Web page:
However, I would like to give some ideas and possibilities. We can imagine that Workforce Analytics might offer solutions about the best way for employees to manage their time, and when they should take their break, we might also imagine that Workforce Analytics might offer solutions on what is the right ratio of employees working from home or in the office, we might also imagine that employees are allocated in teams in which they might better work.

 

How to convince a non-data HR person that Workforce Analytics is the future?

It might be difficult and/or it could take time to do so. First, I would probably say that it is not the future - it is the present. Second, there is a lot of resistance towards numbers. Many managers think we cannot manage or make people decisions in this manner, and that doing so is a dehumanizing process. I think we are indeed not used to making people decisions in this manner. However, in my opinion, it can help set up fairer processes. I would argue that using Workforce Analytics capabilities is not dehumanizing as it helps in the setting of objectives and macro-decisions, and does not replace the operational work of meeting candidates, telling them if they have been accepted or not.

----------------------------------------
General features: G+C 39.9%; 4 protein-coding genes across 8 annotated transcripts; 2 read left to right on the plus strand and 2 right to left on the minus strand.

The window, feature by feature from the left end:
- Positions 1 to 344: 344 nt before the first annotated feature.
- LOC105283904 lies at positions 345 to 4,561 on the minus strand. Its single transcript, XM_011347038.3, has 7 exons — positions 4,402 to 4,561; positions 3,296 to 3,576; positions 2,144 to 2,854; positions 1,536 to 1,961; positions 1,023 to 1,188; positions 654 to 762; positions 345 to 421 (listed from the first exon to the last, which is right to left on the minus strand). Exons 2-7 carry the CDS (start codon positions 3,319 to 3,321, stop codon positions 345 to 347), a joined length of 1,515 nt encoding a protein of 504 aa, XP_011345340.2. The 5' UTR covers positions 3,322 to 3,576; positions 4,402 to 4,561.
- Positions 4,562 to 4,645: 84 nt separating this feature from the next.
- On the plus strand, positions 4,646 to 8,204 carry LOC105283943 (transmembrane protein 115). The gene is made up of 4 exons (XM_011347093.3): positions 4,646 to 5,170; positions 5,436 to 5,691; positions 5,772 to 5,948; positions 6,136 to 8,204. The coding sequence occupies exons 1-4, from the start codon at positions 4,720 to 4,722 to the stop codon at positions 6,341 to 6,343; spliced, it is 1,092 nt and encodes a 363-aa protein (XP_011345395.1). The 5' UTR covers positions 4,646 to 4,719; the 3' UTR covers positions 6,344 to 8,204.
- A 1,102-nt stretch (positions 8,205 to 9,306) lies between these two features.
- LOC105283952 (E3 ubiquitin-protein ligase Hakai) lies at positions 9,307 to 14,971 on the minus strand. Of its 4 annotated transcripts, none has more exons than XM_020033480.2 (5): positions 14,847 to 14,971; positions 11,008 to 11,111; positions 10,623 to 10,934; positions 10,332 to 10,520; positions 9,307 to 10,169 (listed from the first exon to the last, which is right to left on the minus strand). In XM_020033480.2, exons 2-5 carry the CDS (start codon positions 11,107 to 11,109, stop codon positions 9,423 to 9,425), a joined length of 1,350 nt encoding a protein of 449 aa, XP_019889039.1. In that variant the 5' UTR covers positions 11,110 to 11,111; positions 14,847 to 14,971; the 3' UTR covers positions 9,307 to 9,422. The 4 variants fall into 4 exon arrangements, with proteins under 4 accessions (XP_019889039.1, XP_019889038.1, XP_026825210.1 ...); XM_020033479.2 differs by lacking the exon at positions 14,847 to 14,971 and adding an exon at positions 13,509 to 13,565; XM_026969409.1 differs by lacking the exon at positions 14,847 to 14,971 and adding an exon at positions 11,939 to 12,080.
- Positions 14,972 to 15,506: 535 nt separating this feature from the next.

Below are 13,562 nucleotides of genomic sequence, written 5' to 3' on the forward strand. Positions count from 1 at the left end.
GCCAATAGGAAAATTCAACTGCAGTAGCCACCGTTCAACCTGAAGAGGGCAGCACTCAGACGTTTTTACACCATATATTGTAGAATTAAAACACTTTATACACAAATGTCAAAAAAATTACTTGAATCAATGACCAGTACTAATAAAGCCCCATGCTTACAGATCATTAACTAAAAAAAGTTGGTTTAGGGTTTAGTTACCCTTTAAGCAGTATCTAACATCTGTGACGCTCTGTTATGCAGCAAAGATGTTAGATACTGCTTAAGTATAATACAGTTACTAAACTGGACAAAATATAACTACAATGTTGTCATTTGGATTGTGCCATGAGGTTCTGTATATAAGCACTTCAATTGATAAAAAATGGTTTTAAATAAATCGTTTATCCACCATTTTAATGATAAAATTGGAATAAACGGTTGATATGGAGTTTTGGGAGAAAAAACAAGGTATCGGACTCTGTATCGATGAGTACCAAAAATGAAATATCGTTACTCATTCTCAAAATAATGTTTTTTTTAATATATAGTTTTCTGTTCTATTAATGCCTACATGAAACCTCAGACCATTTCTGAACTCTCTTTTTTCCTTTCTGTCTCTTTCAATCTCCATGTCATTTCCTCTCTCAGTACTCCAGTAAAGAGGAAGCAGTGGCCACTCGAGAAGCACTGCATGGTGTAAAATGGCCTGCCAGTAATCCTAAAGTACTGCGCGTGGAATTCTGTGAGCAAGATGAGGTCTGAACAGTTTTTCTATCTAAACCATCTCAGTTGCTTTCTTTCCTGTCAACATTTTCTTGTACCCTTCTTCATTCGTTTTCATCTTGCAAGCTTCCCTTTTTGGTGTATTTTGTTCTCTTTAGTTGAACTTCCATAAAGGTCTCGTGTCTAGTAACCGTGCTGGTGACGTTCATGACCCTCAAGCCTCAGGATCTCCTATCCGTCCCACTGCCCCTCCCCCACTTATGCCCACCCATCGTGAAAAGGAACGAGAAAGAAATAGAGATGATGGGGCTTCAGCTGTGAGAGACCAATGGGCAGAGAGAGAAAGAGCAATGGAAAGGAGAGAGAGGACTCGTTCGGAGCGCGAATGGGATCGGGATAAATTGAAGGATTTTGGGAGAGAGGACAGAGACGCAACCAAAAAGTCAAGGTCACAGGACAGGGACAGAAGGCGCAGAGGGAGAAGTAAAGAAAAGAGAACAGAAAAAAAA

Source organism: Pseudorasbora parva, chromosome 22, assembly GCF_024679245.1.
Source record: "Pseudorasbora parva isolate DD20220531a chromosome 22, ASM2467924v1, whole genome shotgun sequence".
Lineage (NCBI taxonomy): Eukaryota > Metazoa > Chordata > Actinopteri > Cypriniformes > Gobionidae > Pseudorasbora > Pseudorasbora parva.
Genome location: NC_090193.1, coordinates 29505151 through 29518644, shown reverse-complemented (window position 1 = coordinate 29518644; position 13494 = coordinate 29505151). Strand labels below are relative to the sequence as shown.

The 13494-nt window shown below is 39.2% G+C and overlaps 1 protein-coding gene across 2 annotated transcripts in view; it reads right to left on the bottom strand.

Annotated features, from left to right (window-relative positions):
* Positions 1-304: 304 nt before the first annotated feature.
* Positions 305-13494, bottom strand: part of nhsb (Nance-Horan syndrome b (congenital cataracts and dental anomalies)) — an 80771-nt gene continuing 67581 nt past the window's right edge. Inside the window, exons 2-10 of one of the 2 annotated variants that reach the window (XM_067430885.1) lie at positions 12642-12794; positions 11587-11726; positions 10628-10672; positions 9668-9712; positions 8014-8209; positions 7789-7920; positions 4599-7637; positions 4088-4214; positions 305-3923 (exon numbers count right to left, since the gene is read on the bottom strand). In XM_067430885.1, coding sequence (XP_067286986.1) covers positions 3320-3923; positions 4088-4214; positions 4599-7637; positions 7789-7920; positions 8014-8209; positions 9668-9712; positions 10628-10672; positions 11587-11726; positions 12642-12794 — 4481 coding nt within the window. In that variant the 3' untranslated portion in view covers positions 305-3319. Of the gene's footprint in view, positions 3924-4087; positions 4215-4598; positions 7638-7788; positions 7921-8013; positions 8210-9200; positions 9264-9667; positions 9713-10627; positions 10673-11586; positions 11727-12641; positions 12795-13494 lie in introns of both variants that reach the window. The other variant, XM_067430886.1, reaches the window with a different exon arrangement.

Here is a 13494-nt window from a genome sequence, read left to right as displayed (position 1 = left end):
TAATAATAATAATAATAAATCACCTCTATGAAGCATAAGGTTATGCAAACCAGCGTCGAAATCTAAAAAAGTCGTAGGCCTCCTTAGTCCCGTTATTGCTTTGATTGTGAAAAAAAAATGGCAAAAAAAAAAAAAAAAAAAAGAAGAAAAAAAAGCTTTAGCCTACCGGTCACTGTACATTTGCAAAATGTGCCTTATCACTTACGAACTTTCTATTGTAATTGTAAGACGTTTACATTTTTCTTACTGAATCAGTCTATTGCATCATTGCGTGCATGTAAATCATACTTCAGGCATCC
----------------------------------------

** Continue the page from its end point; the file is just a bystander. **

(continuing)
Third, I would say that running a business is always a kind of lottery. When you make intuitive decisions, you may have a 40% chance of success, but making data-driven decisions might increase this chance of success to 60 or 70%. Of course, it will never be 100%, but personally I prefer to have 60% success than just 40%. I think it is then really important to demonstrate (again with numbers) that Workforce Analytics initiatives are effective in increasing employee performance, in increasing sales, lowering turnover or time-to-fill key positions.